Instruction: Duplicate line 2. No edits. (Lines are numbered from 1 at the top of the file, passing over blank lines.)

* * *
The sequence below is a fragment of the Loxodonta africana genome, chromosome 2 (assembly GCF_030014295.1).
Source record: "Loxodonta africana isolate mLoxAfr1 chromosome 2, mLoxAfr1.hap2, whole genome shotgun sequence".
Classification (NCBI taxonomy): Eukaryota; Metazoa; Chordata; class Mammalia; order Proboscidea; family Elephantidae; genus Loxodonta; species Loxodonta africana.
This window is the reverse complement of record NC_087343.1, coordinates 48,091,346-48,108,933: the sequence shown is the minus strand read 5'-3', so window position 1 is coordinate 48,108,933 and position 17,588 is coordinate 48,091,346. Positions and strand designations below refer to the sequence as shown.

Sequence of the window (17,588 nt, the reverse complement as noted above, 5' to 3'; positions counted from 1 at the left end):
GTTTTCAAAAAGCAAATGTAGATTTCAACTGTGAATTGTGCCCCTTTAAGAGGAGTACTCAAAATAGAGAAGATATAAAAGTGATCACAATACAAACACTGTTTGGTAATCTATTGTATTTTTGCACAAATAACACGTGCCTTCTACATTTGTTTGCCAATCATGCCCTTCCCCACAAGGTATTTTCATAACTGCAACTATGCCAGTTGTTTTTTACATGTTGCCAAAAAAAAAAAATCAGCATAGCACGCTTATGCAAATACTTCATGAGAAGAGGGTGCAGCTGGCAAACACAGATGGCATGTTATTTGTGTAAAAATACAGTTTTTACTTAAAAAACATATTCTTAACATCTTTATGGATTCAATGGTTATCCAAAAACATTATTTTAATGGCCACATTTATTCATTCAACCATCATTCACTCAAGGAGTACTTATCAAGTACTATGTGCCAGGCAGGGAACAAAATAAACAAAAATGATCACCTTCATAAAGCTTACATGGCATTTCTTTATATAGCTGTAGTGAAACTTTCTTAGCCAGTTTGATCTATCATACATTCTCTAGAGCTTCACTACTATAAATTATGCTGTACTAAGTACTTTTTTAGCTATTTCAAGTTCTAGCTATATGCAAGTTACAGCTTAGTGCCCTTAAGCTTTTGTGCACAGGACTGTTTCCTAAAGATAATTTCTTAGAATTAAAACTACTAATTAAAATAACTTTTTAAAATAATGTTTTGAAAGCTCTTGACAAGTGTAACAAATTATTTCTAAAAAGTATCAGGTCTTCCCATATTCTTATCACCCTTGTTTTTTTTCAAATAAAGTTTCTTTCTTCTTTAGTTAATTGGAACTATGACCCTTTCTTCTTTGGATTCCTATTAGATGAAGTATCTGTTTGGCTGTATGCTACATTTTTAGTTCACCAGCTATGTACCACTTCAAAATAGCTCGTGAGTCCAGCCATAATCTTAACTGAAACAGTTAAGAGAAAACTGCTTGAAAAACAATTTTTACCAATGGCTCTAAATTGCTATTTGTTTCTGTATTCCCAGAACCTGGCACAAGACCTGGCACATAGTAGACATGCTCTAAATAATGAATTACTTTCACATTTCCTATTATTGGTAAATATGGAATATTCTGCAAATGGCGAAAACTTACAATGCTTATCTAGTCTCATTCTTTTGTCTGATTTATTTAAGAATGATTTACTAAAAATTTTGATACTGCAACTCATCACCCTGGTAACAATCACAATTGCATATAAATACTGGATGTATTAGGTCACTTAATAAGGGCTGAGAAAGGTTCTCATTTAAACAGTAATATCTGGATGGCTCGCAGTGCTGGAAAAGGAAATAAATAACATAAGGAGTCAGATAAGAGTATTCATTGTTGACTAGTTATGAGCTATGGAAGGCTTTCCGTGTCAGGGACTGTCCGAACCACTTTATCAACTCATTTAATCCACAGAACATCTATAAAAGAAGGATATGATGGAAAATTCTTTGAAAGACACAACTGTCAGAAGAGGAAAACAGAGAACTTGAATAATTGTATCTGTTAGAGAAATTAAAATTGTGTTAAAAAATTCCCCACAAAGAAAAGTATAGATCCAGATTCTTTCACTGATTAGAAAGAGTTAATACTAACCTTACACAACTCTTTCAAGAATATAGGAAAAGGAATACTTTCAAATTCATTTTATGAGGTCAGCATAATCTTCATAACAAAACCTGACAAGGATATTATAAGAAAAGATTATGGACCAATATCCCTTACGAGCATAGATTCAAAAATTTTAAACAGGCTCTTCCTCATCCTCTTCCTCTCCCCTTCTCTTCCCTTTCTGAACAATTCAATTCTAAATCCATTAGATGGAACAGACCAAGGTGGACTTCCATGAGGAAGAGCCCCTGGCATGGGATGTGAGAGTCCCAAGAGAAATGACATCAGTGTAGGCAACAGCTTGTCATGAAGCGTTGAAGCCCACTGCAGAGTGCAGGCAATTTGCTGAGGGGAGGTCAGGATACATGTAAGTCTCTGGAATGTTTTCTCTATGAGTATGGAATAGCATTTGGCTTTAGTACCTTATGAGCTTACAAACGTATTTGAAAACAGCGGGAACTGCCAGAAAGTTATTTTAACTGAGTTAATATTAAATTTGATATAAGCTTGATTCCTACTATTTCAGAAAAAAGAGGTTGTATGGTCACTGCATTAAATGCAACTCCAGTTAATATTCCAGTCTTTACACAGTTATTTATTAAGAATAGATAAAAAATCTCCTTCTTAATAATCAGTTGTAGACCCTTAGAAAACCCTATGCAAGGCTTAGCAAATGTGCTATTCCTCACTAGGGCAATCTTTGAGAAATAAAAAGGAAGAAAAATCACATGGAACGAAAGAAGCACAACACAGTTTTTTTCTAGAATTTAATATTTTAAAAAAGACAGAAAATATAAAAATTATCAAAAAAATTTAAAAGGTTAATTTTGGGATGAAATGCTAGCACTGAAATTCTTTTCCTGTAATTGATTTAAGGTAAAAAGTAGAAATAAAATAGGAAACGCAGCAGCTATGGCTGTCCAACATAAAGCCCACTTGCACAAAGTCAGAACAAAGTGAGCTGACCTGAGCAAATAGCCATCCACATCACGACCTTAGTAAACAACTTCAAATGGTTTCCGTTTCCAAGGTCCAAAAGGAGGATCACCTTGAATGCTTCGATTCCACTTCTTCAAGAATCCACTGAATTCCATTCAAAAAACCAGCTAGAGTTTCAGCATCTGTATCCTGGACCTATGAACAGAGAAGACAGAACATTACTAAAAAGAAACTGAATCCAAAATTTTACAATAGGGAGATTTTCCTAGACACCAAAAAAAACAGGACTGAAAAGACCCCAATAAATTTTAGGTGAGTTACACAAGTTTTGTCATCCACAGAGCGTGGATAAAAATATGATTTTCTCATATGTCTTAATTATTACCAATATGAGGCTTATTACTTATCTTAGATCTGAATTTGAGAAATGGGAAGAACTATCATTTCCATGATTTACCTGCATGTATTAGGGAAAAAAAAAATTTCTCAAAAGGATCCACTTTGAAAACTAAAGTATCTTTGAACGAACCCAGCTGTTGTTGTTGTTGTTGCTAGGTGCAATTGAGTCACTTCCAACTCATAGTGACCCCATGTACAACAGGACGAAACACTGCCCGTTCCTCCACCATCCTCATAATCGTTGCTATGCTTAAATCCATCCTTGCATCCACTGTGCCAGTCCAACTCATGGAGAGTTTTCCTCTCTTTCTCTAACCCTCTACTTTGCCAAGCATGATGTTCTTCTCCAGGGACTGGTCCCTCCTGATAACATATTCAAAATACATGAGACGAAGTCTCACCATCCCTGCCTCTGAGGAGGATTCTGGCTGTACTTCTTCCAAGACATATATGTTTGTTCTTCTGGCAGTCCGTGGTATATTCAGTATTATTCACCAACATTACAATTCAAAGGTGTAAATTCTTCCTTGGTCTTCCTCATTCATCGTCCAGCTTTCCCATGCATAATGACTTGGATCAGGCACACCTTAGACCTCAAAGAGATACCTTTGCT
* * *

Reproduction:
Source record: "Loxodonta africana isolate mLoxAfr1 chromosome 2, mLoxAfr1.hap2, whole genome shotgun sequence".